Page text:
David Bisson

ON 19 August 1982 the inhabitants of a house in Bretigny, an outer suburb of Paris, found a little boy curled up under a bush in their garden. He was strangely clad in an anorak, a bonnet and large tennis shoes. His hands were disfigured, with webbed fingers and burn scars. At first they thought he was dead, but upon hearing them speak he sprang up: 'Don't send me back home please,' he begged them. A truant? Schools were closed for summer. An escapee? Many children run away from home in a huff, get lost, and are glad to be restored to their worried parents. But this boy did not know his own address: 'I was locked up in a cupboard . . . I have never been to school . . . I don't know how to read and write,' he said in a thin, halting voice. They called the police. The boy's story seemed too horrific to be true. Although he had the body of a six-year-old, he told them he was 12, and had been imprisoned by his mother for eight years, first chained to a pipe in the bathroom, then under her bed, and for the last year locked in a small cupboard. His mother subjected him to a routine of appalling 'punishments' - one day he was brutally beaten, another burnt with cigarettes, or forced to eat his own vomit if he could not keep his food down. At best he was fed scraps, at worst deprived of food for days at a time. L'Enfant Derriere La Porte - 'The Boy Behind the Door' is written with the help of a psychotherapist, Evangeline de Schonen: 'I listened to him talk and recorded him for nearly a year, then after a period of gestation, wrote it simply in chronological order.' David Bisson is small and thin, with deep blue eyes, a gentle smile and dignified manners. He speaks hesitatingly, at an almost inaudible volume: 'Dr Laine helped me to get rid of my hatred, and to understand the reasons for my mother's behaviour. The physical pain goes, but mental pain . . . I could not have done it without him.'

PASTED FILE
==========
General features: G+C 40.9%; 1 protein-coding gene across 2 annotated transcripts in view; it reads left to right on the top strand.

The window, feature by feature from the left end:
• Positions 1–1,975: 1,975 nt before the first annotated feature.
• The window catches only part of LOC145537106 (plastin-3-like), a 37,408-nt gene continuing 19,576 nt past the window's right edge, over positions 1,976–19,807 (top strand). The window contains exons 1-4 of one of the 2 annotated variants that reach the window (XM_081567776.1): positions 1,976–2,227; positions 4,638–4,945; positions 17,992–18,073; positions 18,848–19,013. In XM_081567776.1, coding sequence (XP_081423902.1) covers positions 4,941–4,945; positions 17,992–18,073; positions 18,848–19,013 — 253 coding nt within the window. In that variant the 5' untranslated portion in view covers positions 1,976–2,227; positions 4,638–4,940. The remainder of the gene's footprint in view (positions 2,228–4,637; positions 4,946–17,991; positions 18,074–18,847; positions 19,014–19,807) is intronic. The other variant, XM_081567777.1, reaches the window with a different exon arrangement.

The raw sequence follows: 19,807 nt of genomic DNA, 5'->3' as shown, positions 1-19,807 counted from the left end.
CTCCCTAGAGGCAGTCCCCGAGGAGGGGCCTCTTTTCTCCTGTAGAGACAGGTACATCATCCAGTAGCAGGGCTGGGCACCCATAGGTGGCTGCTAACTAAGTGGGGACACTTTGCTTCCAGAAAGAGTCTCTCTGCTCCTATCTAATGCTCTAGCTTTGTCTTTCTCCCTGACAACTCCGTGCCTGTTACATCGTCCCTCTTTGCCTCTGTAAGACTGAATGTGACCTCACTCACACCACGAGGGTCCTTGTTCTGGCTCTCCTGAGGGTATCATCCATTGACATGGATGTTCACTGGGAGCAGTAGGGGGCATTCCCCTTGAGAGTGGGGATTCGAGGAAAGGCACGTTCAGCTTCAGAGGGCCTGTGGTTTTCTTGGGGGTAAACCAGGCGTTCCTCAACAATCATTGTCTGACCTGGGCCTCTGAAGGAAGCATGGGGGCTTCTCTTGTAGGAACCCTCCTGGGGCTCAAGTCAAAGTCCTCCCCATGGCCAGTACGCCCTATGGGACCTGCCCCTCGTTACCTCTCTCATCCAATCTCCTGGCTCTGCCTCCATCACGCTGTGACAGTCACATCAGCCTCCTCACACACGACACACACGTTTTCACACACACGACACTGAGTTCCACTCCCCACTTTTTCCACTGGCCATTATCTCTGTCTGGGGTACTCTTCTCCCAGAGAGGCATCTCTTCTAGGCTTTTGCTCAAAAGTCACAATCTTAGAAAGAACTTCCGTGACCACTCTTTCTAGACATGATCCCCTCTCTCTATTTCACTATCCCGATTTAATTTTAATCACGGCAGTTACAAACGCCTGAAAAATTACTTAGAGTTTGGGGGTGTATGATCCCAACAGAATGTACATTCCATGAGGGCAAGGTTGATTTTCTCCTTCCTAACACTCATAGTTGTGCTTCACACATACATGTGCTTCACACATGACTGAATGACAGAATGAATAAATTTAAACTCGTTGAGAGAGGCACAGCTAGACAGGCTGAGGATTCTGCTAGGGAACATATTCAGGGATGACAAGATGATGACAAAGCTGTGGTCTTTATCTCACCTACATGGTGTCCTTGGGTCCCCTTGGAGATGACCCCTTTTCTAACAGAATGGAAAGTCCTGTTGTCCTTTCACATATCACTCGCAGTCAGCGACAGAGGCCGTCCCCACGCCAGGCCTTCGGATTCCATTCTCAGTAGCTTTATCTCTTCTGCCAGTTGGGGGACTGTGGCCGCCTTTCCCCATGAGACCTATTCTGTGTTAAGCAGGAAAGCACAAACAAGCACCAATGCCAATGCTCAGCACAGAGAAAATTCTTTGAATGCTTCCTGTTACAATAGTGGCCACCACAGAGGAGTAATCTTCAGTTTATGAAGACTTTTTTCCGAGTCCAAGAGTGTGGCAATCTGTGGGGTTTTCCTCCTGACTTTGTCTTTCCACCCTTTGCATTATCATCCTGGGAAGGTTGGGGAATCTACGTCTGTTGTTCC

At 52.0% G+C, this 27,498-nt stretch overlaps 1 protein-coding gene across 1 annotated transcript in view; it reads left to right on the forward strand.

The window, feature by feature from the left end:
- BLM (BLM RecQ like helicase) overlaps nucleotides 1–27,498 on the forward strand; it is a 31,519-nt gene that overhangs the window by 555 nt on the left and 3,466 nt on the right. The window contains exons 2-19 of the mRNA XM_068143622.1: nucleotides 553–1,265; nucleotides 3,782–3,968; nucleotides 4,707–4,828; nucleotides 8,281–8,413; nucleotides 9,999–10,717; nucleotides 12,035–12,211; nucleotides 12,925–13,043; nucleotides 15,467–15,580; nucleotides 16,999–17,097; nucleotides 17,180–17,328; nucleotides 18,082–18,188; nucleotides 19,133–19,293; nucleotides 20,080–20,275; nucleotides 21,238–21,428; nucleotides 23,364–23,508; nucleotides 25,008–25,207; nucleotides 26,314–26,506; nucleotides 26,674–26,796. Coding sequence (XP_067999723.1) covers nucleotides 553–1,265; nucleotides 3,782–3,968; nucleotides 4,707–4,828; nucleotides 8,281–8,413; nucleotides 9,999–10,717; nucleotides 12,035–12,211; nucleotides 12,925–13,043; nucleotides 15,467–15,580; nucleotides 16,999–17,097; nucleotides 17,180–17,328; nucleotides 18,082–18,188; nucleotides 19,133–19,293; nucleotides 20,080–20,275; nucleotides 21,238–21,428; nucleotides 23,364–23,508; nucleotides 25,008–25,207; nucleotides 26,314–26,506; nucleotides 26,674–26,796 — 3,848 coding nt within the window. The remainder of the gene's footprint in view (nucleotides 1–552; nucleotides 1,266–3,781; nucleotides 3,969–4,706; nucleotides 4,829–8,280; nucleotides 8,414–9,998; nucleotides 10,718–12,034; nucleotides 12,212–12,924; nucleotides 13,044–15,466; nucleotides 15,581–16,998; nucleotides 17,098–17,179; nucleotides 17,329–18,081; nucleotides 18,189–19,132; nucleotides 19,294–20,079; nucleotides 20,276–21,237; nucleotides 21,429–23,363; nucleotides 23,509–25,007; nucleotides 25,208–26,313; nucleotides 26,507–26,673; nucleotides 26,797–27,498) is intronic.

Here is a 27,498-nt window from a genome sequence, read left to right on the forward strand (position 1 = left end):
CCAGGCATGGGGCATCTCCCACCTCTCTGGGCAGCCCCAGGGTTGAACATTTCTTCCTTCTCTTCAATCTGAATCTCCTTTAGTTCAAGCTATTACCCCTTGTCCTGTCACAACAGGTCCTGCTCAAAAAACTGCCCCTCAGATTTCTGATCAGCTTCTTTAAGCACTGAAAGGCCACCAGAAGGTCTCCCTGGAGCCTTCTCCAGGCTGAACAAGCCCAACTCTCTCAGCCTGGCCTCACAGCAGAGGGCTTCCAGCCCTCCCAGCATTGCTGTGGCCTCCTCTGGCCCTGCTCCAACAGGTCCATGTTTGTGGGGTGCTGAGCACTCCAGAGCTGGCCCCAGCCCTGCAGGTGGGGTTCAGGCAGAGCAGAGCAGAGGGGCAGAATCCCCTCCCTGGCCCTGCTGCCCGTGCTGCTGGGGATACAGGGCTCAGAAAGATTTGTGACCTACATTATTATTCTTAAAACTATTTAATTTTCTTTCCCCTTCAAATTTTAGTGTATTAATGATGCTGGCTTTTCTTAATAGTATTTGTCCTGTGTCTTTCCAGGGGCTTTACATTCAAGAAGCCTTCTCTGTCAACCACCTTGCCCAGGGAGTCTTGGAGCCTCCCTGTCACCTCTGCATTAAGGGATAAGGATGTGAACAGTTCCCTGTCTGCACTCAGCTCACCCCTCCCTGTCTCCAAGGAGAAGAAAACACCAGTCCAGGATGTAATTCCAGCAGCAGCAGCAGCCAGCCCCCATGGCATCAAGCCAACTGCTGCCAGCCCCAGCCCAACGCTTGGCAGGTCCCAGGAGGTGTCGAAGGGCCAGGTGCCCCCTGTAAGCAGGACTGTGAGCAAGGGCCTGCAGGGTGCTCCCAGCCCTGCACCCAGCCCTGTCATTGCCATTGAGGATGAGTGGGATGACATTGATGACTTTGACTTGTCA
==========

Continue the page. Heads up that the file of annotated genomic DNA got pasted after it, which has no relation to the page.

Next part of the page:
David Bisson

ON 19 August 1982 the inhabitants of a house in Bretigny, an outer suburb of Paris, found a little boy curled up under a bush in their garden. He was strangely clad in an anorak, a bonnet and large tennis shoes. His hands were disfigured, with webbed fingers and burn scars. At first they thought he was dead, but upon hearing them speak he sprang up: 'Don't send me back home please,' he begged them. A truant? Schools were closed for summer. An escapee? Many children run away from home in a huff, get lost, and are glad to be restored to their worried parents. But this boy did not know his own address: 'I was locked up in a cupboard . . . I have never been to school . . . I don't know how to read and write,' he said in a thin, halting voice. They called the police. The boy's story seemed too horrific to be true. Although he had the body of a six-year-old, he told them he was 12, and had been imprisoned by his mother for eight years, first chained to a pipe in the bathroom, then under her bed, and for the last year locked in a small cupboard. His mother subjected him to a routine of appalling 'punishments' - one day he was brutally beaten, another burnt with cigarettes, or forced to eat his own vomit if he could not keep his food down. At best he was fed scraps, at worst deprived of food for days at a time. L'Enfant Derriere La Porte - 'The Boy Behind the Door' is written with the help of a psychotherapist, Evangeline de Schonen: 'I listened to him talk and recorded him for nearly a year, then after a period of gestation, wrote it simply in chronological order.' David Bisson is small and thin, with deep blue eyes, a gentle smile and dignified manners. He speaks hesitatingly, at an almost inaudible volume: 'Dr Laine helped me to get rid of my hatred, and to understand the reasons for my mother's behaviour. The physical pain goes, but mental pain . . . I could not have done it without him.'

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